I will start this by saying I am not a teacher (as in career) nor do I work in a school. I am a parent. So I can’t speak first hand on how it feels to be in the classroom with the responsibilities or pressures that one experiences. BUT, I do recognize that they are there and just as with any job, it is nice to hear some positive feedback for your efforts on occasion. Constructive criticism is important for us to improve as individuals…but I believe praise and recognition help keep us going through those rough days. Days when you think you can no longer do anymore.
First, as we approach Teacher Appreciation Week, I think it is important that we realize that every person in our schools needs to be included. Everyone from the secretaries to custodians to cafeteria staff to aides impact our children and play an integral part in their education. The classroom teacher accepts the primary responsibility – but the others in the building support those efforts and have the ability to teach and model so many other skills.
Showing our appreciation for what educators do one week out of the year is nice, but will that carry them through the next 51 weeks? Will it help them get past the rough week 4 weeks prior? Personally, I’m not a fan of ever showing appreciation for someone 1 day (or week) out of the year. We should be recognizing the efforts made by educators on a daily basis and use teacher appreciation week as a time that we simply step it up a notch.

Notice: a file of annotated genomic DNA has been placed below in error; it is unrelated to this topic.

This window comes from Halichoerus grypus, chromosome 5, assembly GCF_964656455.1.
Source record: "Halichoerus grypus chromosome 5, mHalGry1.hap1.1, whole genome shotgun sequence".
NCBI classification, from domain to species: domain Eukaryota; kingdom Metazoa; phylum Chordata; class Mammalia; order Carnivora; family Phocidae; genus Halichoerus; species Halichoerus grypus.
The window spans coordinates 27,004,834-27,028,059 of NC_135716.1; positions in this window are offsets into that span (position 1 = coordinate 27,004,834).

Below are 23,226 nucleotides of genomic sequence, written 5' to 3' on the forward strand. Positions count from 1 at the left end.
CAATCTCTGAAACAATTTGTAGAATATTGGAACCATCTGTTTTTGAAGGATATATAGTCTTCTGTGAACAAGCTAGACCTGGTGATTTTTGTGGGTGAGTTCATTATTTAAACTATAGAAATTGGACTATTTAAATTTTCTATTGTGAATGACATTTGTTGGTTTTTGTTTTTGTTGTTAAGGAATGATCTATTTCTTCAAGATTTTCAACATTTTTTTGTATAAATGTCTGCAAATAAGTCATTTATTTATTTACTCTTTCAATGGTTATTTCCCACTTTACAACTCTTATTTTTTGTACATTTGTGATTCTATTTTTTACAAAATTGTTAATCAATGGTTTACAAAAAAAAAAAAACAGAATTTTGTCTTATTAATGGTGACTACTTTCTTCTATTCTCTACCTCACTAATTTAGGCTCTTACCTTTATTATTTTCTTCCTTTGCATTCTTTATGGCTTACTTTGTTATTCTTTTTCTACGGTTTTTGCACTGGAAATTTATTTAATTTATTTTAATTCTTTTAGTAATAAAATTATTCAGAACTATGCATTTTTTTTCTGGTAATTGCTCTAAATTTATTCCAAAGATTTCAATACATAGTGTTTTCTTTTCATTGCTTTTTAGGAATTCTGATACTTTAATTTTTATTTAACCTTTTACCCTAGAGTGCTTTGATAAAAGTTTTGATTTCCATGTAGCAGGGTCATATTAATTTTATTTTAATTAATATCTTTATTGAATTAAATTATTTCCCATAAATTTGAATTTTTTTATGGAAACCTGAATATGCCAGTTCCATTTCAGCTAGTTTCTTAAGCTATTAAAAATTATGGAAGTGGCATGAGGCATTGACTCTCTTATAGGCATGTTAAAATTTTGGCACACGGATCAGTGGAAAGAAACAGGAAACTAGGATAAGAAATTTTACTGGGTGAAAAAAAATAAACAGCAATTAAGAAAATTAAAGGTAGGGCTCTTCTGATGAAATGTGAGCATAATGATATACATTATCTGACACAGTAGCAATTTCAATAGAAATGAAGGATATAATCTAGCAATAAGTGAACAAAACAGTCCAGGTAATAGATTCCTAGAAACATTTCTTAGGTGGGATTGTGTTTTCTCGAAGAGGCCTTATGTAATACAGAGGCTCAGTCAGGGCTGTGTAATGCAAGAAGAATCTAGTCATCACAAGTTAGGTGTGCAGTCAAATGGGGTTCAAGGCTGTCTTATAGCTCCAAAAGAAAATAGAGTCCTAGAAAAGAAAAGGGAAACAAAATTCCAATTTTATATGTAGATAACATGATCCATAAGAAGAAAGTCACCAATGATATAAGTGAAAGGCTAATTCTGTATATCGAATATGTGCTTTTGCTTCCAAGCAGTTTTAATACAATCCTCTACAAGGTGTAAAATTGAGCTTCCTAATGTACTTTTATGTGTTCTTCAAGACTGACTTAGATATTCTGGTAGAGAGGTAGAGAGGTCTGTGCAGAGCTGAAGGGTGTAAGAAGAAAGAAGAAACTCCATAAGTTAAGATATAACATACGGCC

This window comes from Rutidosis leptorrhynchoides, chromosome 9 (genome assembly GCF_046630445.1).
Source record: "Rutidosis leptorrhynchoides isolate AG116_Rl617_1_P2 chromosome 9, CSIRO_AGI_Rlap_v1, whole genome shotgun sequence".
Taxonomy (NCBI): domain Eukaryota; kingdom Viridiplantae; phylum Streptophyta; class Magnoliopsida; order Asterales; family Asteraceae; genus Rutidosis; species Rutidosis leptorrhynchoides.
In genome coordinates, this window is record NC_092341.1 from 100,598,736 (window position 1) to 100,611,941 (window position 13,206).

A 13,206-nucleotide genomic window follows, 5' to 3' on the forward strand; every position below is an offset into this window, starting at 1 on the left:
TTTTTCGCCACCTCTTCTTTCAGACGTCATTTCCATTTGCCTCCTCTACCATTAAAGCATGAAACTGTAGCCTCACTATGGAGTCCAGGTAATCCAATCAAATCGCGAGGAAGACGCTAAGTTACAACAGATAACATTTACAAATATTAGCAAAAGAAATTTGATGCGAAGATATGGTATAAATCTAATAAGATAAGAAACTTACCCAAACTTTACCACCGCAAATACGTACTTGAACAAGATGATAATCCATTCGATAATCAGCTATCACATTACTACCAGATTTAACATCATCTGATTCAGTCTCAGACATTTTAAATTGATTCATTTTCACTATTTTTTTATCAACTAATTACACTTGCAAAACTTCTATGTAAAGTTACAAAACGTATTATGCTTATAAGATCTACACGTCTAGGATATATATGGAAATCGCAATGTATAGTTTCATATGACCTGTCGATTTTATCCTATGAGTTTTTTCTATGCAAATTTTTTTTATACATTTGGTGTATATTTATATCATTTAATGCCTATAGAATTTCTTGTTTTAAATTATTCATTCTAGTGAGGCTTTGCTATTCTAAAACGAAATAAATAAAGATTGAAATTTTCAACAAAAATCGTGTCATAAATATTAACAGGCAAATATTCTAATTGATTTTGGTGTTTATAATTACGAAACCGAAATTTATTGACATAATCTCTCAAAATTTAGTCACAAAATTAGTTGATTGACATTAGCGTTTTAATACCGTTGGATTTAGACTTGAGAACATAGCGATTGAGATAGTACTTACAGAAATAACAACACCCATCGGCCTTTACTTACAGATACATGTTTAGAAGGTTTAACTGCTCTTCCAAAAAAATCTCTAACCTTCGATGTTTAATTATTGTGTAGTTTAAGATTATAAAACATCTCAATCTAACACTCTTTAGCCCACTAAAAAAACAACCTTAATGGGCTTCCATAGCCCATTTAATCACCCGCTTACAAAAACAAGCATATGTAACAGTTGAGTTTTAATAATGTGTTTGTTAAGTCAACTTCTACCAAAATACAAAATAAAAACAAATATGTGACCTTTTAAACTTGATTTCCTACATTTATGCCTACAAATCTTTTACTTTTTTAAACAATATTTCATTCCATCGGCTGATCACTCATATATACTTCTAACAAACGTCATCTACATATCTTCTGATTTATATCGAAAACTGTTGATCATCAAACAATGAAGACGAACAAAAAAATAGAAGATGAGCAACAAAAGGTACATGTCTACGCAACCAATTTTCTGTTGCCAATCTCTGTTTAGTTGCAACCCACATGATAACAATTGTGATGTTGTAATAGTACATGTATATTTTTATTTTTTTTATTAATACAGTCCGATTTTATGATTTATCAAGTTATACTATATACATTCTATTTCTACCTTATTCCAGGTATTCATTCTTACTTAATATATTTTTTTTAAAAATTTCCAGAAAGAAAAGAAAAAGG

Ways that we have tried to recognize our school staff throughout the year:
- featuring them in our school newsletter,
- bringing them in with their students to our monthly PTO meeting to share what they have been exposing/teaching our children about,
- tweeting out (and posting to our Facebook) thank you’s and efforts made as we witness or hear about them (I wish we were around to say daily),
- sending them an email or handwritten note thanking them (just because)…or better yet, our children to writing or drawing something for them.
This year, our students have written messages about the teachers (how they've impacted or influenced them, something they loved about them or what they admire them for). We then compiled those with candid pictures and created a photo book to leave in the staff lounge; a constant reminder that they are appreciated ALL year long. (Here’s hoping none of them read this before then.)
This piece was originally submitted to our community forums by a reader. Due to audience interest, we’ve preserved it. The opinions expressed here are the writer’s own.